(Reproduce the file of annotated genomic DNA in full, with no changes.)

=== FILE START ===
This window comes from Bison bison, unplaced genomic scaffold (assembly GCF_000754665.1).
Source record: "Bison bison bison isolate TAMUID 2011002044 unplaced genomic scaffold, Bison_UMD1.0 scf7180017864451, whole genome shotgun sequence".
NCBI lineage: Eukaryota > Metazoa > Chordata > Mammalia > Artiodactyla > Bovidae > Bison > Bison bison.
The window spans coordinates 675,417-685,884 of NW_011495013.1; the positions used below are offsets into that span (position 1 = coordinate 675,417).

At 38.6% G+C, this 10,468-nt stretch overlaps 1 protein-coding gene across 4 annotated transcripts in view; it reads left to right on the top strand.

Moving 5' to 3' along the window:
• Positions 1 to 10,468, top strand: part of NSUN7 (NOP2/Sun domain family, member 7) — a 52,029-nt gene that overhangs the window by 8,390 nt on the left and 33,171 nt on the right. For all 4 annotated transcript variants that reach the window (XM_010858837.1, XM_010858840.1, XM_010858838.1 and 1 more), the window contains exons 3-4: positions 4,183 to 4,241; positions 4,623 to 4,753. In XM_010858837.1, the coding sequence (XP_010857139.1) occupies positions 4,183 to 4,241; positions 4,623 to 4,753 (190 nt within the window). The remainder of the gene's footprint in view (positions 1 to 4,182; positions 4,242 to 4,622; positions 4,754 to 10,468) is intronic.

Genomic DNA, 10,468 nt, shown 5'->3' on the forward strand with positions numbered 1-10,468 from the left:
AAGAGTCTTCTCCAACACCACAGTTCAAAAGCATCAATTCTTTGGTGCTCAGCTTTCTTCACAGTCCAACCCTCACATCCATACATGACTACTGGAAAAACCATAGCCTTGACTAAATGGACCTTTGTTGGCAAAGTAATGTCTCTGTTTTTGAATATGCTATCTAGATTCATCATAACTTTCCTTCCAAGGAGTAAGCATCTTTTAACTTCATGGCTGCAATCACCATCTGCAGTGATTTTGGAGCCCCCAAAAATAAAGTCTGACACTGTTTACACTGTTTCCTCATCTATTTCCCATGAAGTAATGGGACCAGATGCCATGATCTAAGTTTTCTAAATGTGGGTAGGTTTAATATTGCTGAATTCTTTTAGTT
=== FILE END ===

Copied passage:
This window comes from Bison bison, unplaced genomic scaffold (assembly GCF_000754665.1).
Source record: "Bison bison bison isolate TAMUID 2011002044 unplaced genomic scaffold, Bison_UMD1.0 scf7180017864451, whole genome shotgun sequence".
NCBI lineage: Eukaryota > Metazoa > Chordata > Mammalia > Artiodactyla > Bovidae > Bison > Bison bison.
The window spans coordinates 675,417-685,884 of NW_011495013.1; the positions used below are offsets into that span (position 1 = coordinate 675,417).

At 38.6% G+C, this 10,468-nt stretch overlaps 1 protein-coding gene across 4 annotated transcripts in view; it reads left to right on the top strand.

Moving 5' to 3' along the window:
• Positions 1 to 10,468, top strand: part of NSUN7 (NOP2/Sun domain family, member 7) — a 52,029-nt gene that overhangs the window by 8,390 nt on the left and 33,171 nt on the right. For all 4 annotated transcript variants that reach the window (XM_010858837.1, XM_010858840.1, XM_010858838.1 and 1 more), the window contains exons 3-4: positions 4,183 to 4,241; positions 4,623 to 4,753. In XM_010858837.1, the coding sequence (XP_010857139.1) occupies positions 4,183 to 4,241; positions 4,623 to 4,753 (190 nt within the window). The remainder of the gene's footprint in view (positions 1 to 4,182; positions 4,242 to 4,622; positions 4,754 to 10,468) is intronic.

Genomic DNA, 10,468 nt, shown 5'->3' on the forward strand with positions numbered 1-10,468 from the left:
AAGAGTCTTCTCCAACACCACAGTTCAAAAGCATCAATTCTTTGGTGCTCAGCTTTCTTCACAGTCCAACCCTCACATCCATACATGACTACTGGAAAAACCATAGCCTTGACTAAATGGACCTTTGTTGGCAAAGTAATGTCTCTGTTTTTGAATATGCTATCTAGATTCATCATAACTTTCCTTCCAAGGAGTAAGCATCTTTTAACTTCATGGCTGCAATCACCATCTGCAGTGATTTTGGAGCCCCCAAAAATAAAGTCTGACACTGTTTACACTGTTTCCTCATCTATTTCCCATGAAGTAATGGGACCAGATGCCATGATCTAAGTTTTCTAAATGTGGGTAGGTTTAATATTGCTGAATTCTTTTAGTT